Tuesday, December 9, 2014

Dridex Is Back, then it's gone again

This post was authored by Armin Pelkmann and Earl Carter.

Talos Security Intelligence and Research Group noticed a reappearance of several Dridex email campaigns, starting last week and continuing into this week as well. Dridex is in a nutshell, malware designed to steal your financial account information. The attack attempts to get the user to install the malicious software on their system through an until lately, rarely exploited attack vector: Microsoft Office Macros. Recently, we noticed a resurgence of macro abuse. If macros are not enabled, social engineering techniques are utilized to try to get the user to enable them. Once the malware is installed on the system, it is designed to steal your online banking credentials when you access your banking site from an infected system.

Talos analyzed three separate campaigns in the last days, all distinguishable from their subject lines.


The first campaign with the subject line “Industrial Invoices” appeared on December 4th for roughly 2 hours. An interesting fact is that a similar campaign using the same subject line was already used on November 13th when it lasted for 7 hours before going dormant.

1

This campaign attempted used a malicious word document attached to the email. The mail message was similar to:

2

Another campaign also appeared on December 4th using Subject lines like “Remittance Advice for 907.62 GBP” in which the numeric value varied from message to message. This campaign lasted for approximately 2.5 hours.

3

Similar to the previous campaign it also emailed users with a malicious attachment, but in this case, the malicious payload was an Excel spreadsheet instead of a Word document. The goal was still to install the malware through macros.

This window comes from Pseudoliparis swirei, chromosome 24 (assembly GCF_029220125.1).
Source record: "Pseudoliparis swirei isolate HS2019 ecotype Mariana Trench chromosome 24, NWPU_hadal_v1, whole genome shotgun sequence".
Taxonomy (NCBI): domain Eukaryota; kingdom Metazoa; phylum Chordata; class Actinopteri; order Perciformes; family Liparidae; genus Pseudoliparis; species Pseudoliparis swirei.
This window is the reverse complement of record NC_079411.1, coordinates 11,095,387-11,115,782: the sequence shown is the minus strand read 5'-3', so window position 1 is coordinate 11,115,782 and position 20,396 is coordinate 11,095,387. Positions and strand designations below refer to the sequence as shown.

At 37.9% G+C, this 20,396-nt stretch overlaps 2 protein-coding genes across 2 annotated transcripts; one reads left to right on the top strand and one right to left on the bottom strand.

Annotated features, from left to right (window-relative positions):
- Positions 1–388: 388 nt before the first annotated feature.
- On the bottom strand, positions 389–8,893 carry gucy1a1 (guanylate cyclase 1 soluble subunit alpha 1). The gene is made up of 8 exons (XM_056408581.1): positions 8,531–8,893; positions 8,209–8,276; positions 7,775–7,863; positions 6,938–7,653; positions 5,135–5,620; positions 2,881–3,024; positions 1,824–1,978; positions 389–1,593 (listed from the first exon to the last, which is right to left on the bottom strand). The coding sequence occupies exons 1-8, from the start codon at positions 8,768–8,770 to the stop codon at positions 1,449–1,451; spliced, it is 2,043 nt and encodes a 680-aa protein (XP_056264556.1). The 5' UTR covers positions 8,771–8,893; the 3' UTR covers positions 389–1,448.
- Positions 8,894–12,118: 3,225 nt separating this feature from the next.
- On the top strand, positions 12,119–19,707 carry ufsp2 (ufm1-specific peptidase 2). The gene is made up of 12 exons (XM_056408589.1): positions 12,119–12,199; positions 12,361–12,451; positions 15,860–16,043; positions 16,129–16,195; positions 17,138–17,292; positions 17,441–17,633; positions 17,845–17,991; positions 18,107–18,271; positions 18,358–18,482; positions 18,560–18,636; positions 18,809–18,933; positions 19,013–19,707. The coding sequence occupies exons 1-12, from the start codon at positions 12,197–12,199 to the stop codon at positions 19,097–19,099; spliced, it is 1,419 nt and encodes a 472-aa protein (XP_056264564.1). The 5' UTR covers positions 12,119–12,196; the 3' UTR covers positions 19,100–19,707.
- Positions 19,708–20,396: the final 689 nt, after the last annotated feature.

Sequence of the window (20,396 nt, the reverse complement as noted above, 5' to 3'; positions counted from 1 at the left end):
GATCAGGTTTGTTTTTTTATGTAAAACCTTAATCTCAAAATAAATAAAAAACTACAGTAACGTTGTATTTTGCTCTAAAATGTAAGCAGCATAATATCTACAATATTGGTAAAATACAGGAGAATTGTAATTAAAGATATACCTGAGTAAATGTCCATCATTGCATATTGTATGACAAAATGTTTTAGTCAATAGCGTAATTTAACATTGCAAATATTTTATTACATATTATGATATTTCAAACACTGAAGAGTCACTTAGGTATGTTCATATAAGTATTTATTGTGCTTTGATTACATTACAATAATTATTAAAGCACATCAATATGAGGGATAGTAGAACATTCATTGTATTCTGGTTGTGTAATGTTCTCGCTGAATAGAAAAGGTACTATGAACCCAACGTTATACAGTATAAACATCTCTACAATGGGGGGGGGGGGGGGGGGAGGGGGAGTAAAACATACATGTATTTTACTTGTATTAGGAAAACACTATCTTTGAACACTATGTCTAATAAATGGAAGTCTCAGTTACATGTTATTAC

4

Finally, on December 7th, another campaign appeared using the subject line “INVOICE 224245 from Power EC Ltd”. This campaign lasted for the longest time in that it was active for about 9 hours. This is also a repeat of a similar campaign that occurred on November 12th and lasted for 6 hours.

5

This campaign had the simplest message with no randomization neither in the subject line nor the body, and this time the attachment again is a Microsoft Word document.

6



Summary


Dridex seems to be very persistent attack. Some of the attacks above were even used multiple times. It is interesting to see that the attackers are recycling their attacks, which might indicate, that the tool they are using has limited randomization options. One indicator for this is the very limited variation in subject lines and email bodies, which makes detection easier.

Whereas the variation in how many different campaigns are used to target a large amount of different companies (mainly from the financial sector). Despite the very short attack-time-windows our sensors picked up very large amounts of these malicious messages, which suggests that the Dridex network of infected systems sending spam is very large.

Due to the swift execution of those attacks a multi layered defense is extremely important. Reputation systems will most likely miss the first few seconds to minutes of an attack. The very first messages can be most efficiently get stopped by content filters and anti-malware engines.

Snort Rules: 32675-32678

Protecting Users Against These Threats


coveragetable

Advanced Malware Protection (AMP) detects the malware used in this campaign.

CWS or WSA web scanning prevents access to malicious websites and detects malware used in these attacks.

The Network Security protection of IPS and NGFW have up-to-date signatures to detect malicious network activity by threat actors.

The ESA is capable of blocking the messages used in this campaign.

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